False-alarm calls drop with fines, police say

Balto. County's law aims to stop repeat offenders

April 26, 1999|By Dail Willis | Dail Willis,SUN STAFF

A new Baltimore County law that fines businesses with more than two false-alarm calls is working -- the number of false alarms dropped more than 6 percent in February and March, police said.

By the end of last month, police had issued 2,351 citations for false-alarm calls. Equally significant was the number of false-alarm calls that were canceled before the officer arrived -- it doubled for the first three months of this year, according to police.

"Before, if your alarm went off, it was no big deal," said county Police Chief Terrence B. Sheridan. "Now, they've been educated -- it is a big deal. The word is getting out that this is a problem."

The problem is a national one. When the cost of burglar alarms dropped in the 1980s, their popularity rose dramatically -- from 1.5 million alarm systems in homes and businesses in 1985 to almost 27 million last year, according to the National Burglar and Fire Alarm Association.

As the numbers increased, so did false alarms. Police across the country say the spectral electronic wails triggered by weather, pets, electronic malfunctions and human error pull police from the serious business of fighting crime.

Philadelphia, Chicago, Las Vegas, Los Angeles and New Orleans are among cities that impose fines for repeated false alarms. Baltimore County is the fifth in Maryland to pass a law punishing repeat false-alarm offenders. Montgomery County's law, passed in 1981 and amended in 1993, became a national model for such legislation. Harford and Prince George's counties have fined offenders for several years, and Charles County passed a law last year.

Baltimore, which had almost 127,000 false-alarm calls last year, is considering enacting an ordinance, city officials said.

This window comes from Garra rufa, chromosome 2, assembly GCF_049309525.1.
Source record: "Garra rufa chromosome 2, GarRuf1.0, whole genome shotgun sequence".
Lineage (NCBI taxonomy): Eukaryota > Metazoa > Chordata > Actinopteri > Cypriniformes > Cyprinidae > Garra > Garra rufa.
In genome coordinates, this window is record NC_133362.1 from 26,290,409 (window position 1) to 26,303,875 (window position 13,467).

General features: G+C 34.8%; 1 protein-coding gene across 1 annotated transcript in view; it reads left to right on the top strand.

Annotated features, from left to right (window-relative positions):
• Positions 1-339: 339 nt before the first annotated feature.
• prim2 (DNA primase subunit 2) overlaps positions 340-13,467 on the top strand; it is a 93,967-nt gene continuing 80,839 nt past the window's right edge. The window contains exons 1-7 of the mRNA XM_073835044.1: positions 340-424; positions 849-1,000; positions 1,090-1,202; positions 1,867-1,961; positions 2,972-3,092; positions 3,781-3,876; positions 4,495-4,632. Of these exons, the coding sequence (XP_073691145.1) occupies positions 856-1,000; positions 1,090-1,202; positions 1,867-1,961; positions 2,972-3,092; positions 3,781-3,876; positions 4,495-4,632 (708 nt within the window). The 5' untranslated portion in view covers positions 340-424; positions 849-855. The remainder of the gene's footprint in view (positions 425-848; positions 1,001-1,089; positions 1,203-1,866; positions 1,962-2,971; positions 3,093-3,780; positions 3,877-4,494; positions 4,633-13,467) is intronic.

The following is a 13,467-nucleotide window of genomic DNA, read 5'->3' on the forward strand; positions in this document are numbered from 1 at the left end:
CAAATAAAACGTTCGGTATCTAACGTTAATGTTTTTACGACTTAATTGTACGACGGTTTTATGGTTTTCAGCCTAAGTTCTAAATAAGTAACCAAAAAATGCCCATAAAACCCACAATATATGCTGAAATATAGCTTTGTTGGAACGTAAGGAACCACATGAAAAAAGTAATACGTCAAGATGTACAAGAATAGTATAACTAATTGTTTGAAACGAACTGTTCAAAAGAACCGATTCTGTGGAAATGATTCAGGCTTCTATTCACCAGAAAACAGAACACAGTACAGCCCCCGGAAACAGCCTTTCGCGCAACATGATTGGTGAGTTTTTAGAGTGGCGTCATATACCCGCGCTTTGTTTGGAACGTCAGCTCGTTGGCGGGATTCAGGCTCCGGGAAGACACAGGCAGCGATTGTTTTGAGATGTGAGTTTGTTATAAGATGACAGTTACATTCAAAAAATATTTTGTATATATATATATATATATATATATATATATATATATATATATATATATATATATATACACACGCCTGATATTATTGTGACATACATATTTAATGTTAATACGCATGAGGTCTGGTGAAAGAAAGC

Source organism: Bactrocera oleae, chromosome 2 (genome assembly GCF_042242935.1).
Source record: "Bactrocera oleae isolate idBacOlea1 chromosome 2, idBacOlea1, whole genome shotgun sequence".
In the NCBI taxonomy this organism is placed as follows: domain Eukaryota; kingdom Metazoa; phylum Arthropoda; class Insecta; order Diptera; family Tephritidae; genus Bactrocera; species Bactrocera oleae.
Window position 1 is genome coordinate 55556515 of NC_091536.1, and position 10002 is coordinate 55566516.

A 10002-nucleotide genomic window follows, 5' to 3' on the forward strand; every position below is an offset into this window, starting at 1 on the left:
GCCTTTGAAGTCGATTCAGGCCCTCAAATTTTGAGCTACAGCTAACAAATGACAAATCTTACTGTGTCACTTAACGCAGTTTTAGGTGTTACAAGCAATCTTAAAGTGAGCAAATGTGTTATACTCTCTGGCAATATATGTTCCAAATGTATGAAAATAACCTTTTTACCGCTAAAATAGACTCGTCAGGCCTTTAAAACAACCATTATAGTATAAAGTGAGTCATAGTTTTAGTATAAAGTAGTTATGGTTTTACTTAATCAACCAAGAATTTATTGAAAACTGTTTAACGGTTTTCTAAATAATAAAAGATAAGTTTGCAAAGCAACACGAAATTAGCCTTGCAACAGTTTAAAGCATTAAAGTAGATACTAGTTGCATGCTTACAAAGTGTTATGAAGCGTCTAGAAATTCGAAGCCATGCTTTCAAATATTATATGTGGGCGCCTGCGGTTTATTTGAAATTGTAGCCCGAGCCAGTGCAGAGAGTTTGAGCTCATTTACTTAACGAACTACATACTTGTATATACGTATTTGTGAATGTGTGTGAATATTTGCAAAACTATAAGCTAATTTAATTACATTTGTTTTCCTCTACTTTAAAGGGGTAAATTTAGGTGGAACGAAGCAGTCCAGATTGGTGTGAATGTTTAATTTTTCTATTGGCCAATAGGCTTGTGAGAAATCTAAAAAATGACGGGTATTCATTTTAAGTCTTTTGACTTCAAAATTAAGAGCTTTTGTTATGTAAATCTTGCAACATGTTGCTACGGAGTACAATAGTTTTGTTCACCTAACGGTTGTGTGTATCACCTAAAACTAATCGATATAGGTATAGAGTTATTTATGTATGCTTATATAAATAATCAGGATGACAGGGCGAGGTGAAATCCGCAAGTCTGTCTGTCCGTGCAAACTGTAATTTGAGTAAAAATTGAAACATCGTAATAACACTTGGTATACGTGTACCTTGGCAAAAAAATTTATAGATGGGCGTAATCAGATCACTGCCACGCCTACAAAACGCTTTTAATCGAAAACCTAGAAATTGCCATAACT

In Baltimore County, false-alarm calls exceeded crime calls last year, Sheridan said -- 86,499 false alarms were called in compared with 79,781 calls about crimes. The wasted time and resources cost the county millions of dollars each year, he said.

The new county law was intended to reduce that problem. Beginning Dec. 14, the county applied progressive fines to businesses with more than two false alarms. On July 1, the law will be expanded to cover homeowners -- who account for the majority of false-alarm calls in the county.

Ice storms and power outages increased false alarms by 17 percent in January, police said. But the numbers improved in February, when false-alarm calls declined to 5,929 from 6,327 recorded a year earlier. The improvement continued last month, when calls fell to 7,006, compared with 7,491 a year earlier.

"We have turned a corner, I believe," said Steven R. Heggemann, who manages the county Police Department's false-alarm reduction team.

Under the law, alarm owners are required to register with the county. The homeowner should call the alarm provider and request a registration form, Heggemann said.

The fine structure works this way: The first two false alarms are free, and the third brings a $50 fine. It increases by $50 for each additional call up to eight, police said. The ninth false alarm is $400, and the fine increases by $100 to a maximum of $1,000 for the 14th call.

Police have issued citations totaling $392,500 in fines, Heggemann said. The money goes into the county's general revenue fund.

A false alarm triggered by weather conditions will not result in a fine, police said. Nor will a false alarm in which the alarm company notifies police before the officer arrives at the scene that the alarm was sounded in error.

Sheridan and Heggemann noted that the number of canceled calls rose dramatically in the first three months of this year -- from 242 last year to 476 this year, a 96 percent increase.

Such cancellations represent a savings, police said, because the officer does not have to walk through a building.

Pub Date: 4/26/99

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